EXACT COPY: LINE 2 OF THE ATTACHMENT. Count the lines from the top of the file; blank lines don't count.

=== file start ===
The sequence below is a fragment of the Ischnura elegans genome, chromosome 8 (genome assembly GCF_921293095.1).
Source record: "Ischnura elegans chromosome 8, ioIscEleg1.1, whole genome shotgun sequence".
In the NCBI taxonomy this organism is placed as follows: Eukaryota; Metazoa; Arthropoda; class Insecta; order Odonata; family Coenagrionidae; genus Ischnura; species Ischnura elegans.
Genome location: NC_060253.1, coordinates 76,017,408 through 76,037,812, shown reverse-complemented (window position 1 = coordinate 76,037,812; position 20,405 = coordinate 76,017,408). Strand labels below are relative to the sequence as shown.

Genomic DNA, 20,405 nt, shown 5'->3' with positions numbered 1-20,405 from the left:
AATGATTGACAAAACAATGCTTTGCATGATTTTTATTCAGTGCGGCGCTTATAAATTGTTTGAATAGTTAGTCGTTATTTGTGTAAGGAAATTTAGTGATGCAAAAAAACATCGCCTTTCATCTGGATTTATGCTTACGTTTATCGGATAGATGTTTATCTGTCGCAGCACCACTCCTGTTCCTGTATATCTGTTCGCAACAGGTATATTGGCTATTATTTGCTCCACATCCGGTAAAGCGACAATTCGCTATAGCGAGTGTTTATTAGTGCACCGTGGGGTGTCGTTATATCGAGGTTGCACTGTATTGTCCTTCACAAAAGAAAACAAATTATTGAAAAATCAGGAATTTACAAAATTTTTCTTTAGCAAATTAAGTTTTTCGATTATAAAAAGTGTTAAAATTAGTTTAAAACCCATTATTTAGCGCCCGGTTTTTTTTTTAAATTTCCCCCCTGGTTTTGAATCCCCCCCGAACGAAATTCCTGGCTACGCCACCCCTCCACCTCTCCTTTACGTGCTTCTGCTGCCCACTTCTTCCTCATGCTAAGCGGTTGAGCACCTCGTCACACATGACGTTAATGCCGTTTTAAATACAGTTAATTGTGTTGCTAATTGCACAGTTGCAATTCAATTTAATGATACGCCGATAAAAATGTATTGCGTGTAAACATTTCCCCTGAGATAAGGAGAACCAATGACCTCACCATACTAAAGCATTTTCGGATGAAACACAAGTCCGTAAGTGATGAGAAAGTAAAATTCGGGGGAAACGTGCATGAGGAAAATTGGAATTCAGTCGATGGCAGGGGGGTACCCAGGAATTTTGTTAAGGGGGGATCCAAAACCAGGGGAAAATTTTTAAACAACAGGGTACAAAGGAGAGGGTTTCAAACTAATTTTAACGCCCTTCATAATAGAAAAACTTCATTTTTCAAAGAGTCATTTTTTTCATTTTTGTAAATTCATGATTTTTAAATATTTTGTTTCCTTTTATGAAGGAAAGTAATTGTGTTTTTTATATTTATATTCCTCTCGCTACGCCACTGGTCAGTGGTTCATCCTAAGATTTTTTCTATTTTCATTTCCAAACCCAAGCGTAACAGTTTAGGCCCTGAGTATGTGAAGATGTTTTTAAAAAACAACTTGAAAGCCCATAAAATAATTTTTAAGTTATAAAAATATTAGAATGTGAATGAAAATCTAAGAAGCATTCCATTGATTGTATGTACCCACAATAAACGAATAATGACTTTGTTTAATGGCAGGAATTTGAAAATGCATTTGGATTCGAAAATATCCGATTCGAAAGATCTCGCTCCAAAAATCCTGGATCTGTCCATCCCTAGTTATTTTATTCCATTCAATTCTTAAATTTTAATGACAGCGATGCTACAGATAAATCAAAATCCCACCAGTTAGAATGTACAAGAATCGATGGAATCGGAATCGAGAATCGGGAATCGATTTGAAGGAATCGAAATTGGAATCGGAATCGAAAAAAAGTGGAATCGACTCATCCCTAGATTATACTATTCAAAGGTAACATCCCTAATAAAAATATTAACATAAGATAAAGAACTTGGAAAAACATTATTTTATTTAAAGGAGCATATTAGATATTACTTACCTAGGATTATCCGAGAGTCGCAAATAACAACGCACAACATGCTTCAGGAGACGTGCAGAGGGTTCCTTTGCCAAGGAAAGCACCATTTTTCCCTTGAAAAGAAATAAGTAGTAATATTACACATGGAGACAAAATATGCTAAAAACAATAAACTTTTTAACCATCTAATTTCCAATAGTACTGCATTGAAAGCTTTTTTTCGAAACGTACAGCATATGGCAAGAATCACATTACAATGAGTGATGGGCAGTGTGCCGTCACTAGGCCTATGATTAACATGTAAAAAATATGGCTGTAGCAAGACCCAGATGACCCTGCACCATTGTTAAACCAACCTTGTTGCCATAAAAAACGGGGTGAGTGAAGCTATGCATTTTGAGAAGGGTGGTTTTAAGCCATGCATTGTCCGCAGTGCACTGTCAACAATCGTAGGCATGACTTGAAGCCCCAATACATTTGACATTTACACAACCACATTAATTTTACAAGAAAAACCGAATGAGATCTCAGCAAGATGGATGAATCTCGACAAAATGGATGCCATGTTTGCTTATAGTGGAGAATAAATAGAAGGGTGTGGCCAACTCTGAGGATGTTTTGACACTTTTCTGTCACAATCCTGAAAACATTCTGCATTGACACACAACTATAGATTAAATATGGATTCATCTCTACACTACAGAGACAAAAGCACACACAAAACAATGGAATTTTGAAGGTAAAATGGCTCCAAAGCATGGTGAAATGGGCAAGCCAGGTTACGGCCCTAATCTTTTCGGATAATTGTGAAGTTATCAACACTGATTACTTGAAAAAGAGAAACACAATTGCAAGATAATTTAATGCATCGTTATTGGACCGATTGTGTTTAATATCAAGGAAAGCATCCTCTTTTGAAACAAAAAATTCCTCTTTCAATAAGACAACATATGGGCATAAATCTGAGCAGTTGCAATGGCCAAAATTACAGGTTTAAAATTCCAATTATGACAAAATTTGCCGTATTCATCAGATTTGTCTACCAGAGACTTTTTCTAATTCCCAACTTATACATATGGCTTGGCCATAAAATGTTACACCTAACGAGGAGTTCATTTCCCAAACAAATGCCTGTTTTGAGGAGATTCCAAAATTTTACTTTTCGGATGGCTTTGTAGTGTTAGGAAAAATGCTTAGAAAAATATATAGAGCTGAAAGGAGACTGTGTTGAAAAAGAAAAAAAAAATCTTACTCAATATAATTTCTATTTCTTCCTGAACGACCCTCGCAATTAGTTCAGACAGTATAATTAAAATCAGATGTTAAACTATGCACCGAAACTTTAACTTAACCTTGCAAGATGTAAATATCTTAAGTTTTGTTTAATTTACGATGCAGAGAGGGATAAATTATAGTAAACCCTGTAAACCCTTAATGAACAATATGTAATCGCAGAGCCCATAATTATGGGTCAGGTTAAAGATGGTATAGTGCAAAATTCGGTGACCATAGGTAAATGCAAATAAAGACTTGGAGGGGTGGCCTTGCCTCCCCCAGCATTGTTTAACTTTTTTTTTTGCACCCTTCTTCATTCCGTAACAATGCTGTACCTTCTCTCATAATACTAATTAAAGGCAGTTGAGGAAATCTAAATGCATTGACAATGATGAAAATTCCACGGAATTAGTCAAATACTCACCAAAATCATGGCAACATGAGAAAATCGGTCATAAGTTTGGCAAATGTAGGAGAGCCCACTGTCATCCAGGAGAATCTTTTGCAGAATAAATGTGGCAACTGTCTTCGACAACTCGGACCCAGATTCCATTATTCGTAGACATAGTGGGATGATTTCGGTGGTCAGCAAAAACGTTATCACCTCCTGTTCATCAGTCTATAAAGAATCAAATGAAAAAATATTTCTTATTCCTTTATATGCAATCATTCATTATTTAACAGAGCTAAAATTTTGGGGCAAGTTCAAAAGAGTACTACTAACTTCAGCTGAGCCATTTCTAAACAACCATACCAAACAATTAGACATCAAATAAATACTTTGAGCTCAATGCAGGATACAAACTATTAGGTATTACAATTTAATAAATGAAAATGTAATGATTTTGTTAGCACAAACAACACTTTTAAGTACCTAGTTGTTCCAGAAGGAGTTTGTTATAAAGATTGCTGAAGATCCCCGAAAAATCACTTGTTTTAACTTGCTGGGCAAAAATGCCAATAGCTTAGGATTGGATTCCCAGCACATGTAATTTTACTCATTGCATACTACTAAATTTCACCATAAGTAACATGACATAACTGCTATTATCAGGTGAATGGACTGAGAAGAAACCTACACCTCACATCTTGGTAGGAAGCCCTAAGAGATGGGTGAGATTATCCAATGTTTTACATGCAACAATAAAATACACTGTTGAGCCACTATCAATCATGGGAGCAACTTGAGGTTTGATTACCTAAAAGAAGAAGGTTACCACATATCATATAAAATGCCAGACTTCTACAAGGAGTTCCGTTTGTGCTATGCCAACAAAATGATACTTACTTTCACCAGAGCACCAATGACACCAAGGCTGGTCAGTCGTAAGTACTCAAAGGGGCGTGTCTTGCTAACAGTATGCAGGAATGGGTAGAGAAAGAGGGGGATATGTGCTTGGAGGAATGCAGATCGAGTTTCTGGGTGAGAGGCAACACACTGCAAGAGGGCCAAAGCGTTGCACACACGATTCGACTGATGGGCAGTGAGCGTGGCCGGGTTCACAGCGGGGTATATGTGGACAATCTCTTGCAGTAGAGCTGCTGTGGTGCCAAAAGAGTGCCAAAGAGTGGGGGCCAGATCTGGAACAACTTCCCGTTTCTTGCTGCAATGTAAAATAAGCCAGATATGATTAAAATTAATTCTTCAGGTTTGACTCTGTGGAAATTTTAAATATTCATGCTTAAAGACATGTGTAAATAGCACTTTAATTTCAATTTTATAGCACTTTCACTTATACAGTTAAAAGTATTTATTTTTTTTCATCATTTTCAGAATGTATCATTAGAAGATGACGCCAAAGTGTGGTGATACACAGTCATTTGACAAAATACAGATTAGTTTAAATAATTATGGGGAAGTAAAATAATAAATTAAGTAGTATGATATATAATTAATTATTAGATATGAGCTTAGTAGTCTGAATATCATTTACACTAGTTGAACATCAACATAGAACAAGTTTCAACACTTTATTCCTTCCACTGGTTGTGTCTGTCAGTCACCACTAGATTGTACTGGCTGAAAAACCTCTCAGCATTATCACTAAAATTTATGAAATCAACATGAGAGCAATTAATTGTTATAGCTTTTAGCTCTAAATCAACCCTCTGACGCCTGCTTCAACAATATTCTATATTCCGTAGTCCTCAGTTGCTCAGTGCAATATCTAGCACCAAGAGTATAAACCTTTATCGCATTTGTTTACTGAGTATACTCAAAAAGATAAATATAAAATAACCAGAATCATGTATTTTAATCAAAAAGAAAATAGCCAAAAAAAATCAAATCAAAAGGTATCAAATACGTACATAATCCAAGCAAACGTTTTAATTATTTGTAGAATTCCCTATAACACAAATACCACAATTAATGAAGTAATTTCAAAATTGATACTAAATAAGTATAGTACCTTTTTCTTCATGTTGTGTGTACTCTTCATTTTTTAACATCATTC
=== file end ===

Source record: "Ischnura elegans chromosome 8, ioIscEleg1.1, whole genome shotgun sequence".